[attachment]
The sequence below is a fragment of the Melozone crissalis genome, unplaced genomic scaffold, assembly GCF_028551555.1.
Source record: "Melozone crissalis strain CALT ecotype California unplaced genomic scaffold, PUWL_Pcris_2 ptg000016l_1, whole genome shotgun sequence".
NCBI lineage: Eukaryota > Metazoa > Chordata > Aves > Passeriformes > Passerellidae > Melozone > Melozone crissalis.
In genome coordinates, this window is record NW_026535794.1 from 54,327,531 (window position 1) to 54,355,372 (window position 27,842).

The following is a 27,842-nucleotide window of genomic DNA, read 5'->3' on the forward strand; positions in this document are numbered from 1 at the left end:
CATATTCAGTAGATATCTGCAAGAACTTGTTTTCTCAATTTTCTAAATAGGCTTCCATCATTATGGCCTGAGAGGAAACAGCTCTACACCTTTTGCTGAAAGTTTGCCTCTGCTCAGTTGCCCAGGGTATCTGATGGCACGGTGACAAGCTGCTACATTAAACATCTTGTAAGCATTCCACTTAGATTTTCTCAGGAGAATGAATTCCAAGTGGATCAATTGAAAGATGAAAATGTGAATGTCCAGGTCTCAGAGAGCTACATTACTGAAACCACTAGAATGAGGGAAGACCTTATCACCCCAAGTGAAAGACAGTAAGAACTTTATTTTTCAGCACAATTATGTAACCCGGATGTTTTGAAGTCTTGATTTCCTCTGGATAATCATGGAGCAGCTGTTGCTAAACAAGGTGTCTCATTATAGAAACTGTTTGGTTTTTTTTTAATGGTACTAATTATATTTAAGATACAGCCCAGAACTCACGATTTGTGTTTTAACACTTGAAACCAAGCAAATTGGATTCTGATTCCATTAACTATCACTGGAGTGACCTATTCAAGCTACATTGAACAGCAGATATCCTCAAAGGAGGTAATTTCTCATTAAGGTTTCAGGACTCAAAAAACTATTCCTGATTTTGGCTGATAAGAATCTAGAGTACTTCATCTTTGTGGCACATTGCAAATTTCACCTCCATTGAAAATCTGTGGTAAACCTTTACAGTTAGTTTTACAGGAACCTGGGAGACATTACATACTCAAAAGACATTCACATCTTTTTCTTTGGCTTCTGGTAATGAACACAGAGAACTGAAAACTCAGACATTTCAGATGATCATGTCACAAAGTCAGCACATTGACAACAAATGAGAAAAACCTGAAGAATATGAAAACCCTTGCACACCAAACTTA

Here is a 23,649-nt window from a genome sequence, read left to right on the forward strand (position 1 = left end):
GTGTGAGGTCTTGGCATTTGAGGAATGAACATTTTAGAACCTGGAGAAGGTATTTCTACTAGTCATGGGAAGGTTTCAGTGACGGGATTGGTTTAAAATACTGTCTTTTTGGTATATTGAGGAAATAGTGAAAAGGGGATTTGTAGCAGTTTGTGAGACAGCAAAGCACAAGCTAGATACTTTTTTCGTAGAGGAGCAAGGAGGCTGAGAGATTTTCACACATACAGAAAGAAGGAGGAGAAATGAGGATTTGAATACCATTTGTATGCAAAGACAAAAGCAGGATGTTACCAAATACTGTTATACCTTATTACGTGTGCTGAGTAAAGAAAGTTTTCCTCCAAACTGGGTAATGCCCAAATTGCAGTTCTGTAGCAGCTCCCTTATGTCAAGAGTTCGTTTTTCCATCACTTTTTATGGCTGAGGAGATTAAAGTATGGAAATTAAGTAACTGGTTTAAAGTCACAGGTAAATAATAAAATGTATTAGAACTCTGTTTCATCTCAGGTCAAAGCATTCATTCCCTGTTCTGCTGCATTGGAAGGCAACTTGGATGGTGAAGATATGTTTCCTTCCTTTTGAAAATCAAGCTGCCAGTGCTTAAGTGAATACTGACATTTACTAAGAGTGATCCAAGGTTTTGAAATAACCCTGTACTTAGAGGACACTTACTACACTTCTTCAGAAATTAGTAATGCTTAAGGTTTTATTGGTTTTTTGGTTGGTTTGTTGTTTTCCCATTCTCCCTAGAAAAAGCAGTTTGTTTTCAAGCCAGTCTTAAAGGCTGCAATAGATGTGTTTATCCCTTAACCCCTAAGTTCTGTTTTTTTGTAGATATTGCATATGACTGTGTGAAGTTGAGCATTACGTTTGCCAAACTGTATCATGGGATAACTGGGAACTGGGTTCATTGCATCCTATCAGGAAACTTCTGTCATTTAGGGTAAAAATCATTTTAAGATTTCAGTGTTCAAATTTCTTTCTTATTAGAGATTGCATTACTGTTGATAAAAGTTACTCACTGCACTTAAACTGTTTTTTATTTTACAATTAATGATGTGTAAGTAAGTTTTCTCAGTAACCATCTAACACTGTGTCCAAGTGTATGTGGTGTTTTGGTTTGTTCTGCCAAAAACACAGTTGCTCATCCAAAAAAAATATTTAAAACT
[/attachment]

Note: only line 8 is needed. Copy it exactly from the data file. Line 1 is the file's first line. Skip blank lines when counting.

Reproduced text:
GTGTGAGGTCTTGGCATTTGAGGAATGAACATTTTAGAACCTGGAGAAGGTATTTCTACTAGTCATGGGAAGGTTTCAGTGACGGGATTGGTTTAAAATACTGTCTTTTTGGTATATTGAGGAAATAGTGAAAAGGGGATTTGTAGCAGTTTGTGAGACAGCAAAGCACAAGCTAGATACTTTTTTCGTAGAGGAGCAAGGAGGCTGAGAGATTTTCACACATACAGAAAGAAGGAGGAGAAATGAGGATTTGAATACCATTTGTATGCAAAGACAAAAGCAGGATGTTACCAAATACTGTTATACCTTATTACGTGTGCTGAGTAAAGAAAGTTTTCCTCCAAACTGGGTAATGCCCAAATTGCAGTTCTGTAGCAGCTCCCTTATGTCAAGAGTTCGTTTTTCCATCACTTTTTATGGCTGAGGAGATTAAAGTATGGAAATTAAGTAACTGGTTTAAAGTCACAGGTAAATAATAAAATGTATTAGAACTCTGTTTCATCTCAGGTCAAAGCATTCATTCCCTGTTCTGCTGCATTGGAAGGCAACTTGGATGGTGAAGATATGTTTCCTTCCTTTTGAAAATCAAGCTGCCAGTGCTTAAGTGAATACTGACATTTACTAAGAGTGATCCAAGGTTTTGAAATAACCCTGTACTTAGAGGACACTTACTACACTTCTTCAGAAATTAGTAATGCTTAAGGTTTTATTGGTTTTTTGGTTGGTTTGTTGTTTTCCCATTCTCCCTAGAAAAAGCAGTTTGTTTTCAAGCCAGTCTTAAAGGCTGCAATAGATGTGTTTATCCCTTAACCCCTAAGTTCTGTTTTTTTGTAGATATTGCATATGACTGTGTGAAGTTGAGCATTACGTTTGCCAAACTGTATCATGGGATAACTGGGAACTGGGTTCATTGCATCCTATCAGGAAACTTCTGTCATTTAGGGTAAAAATCATTTTAAGATTTCAGTGTTCAAATTTCTTTCTTATTAGAGATTGCATTACTGTTGATAAAAGTTACTCACTGCACTTAAACTGTTTTTTATTTTACAATTAATGATGTGTAAGTAAGTTTTCTCAGTAACCATCTAACACTGTGTCCAAGTGTATGTGGTGTTTTGGTTTGTTCTGCCAAAAACACAGTTGCTCATCCAAAAAAAATATTTAAAACT